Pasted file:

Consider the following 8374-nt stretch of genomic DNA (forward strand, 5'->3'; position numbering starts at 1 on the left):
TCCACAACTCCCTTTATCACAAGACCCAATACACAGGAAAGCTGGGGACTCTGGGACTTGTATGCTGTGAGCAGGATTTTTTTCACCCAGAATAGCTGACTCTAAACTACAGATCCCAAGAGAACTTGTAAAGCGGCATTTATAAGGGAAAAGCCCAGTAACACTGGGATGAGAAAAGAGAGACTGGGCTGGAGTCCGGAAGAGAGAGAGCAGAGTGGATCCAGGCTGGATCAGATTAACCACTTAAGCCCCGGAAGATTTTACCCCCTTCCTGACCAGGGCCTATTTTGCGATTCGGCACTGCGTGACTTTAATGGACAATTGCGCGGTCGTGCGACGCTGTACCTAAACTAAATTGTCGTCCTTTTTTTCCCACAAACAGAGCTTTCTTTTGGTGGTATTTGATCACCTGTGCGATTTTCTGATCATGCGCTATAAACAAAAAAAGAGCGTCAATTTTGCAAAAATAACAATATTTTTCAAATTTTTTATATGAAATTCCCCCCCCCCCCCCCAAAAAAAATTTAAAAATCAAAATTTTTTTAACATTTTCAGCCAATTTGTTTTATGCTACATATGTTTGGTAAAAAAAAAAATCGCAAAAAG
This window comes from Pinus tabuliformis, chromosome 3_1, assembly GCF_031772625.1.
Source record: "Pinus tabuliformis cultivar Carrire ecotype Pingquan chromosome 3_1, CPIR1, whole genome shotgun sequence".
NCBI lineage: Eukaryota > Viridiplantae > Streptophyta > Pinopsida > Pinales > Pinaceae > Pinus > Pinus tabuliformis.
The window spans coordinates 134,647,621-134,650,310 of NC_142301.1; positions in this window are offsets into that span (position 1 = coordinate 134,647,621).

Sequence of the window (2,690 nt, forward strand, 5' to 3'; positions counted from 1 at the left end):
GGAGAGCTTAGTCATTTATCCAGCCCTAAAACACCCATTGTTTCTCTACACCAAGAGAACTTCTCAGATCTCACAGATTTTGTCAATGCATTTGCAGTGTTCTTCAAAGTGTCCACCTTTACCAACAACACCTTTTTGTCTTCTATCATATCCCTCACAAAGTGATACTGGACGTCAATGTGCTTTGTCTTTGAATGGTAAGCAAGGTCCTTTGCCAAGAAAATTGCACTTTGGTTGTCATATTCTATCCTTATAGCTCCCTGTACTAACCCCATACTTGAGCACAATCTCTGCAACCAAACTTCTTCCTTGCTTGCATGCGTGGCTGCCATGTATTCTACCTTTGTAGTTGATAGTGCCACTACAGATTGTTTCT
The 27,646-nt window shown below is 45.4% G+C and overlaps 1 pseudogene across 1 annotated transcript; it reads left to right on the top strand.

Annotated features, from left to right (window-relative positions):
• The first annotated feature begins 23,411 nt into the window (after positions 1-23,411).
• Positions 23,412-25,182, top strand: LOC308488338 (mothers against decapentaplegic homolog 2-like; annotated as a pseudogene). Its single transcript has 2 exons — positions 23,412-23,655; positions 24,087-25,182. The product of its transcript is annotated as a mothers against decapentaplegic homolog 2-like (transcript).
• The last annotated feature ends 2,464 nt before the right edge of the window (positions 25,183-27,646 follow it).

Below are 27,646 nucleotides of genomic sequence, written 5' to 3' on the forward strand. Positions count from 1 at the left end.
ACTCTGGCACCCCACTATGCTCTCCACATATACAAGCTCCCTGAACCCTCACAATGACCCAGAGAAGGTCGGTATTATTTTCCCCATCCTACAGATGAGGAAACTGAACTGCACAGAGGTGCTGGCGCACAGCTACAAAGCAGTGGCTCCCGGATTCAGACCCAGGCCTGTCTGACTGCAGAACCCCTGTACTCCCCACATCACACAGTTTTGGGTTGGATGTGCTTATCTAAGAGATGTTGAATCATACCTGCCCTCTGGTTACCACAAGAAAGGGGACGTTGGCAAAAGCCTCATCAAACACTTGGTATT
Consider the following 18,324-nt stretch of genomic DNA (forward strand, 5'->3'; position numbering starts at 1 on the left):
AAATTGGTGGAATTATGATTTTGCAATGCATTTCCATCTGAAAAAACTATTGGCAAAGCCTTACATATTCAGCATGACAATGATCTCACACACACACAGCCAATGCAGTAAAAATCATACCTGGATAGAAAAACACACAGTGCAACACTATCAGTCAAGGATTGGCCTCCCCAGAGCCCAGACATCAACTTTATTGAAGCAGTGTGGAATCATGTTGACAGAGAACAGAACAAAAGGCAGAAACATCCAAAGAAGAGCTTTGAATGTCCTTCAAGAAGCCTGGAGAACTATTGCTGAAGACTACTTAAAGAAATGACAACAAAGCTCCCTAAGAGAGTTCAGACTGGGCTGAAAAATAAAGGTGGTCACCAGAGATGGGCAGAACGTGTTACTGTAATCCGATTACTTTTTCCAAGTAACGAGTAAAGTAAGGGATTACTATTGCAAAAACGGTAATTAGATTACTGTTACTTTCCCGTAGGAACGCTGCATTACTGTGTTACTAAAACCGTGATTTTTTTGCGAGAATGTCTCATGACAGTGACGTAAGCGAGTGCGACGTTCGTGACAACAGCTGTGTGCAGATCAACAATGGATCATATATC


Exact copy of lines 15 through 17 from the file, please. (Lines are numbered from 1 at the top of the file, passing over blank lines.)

ACTCTGGCACCCCACTATGCTCTCCACATATACAAGCTCCCTGAACCCTCACAATGACCCAGAGAAGGTCGGTATTATTTTCCCCATCCTACAGATGAGGAAACTGAACTGCACAGAGGTGCTGGCGCACAGCTACAAAGCAGTGGCTCCCGGATTCAGACCCAGGCCTGTCTGACTGCAGAACCCCTGTACTCCCCACATCACACAGTTTTGGGTTGGATGTGCTTATCTAAGAGATGTTGAATCATACCTGCCCTCTGGTTACCACAAGAAAGGGGACGTTGGCAAAAGCCTCATCAAACACTTGGTATT
Consider the following 18,324-nt stretch of genomic DNA (forward strand, 5'->3'; position numbering starts at 1 on the left):
AAATTGGTGGAATTATGATTTTGCAATGCATTTCCATCTGAAAAAACTATTGGCAAAGCCTTACATATTCAGCATGACAATGATCTCACACACACACAGCCAATGCAGTAAAAATCATACCTGGATAGAAAAACACACAGTGCAACACTATCAGTCAAGGATTGGCCTCCCCAGAGCCCAGACATCAACTTTATTGAAGCAGTGTGGAATCATGTTGACAGAGAACAGAACAAAAGGCAGAAACATCCAAAGAAGAGCTTTGAATGTCCTTCAAGAAGCCTGGAGAACTATTGCTGAAGACTACTTAAAGAAATGACAACAAAGCTCCCTAAGAGAGTTCAGACTGGGCTGAAAAATAAAGGTGGTCACCAGAGATGGGCAGAACGTGTTACTGTAATCCGATTACTTTTTCCAAGTAACGAGTAAAGTAAGGGATTACTATTGCAAAAACGGTAATTAGATTACTGTTACTTTCCCGTAGGAACGCTGCATTACTGTGTTACTAAAACCGTGATTTTTTTGCGAGAATGTCTCATGACAGTGACGTAAGCGAGTGCGACGTTCGTGACAACAGCTGTGTGCAGATCAACAATGGATCATATATC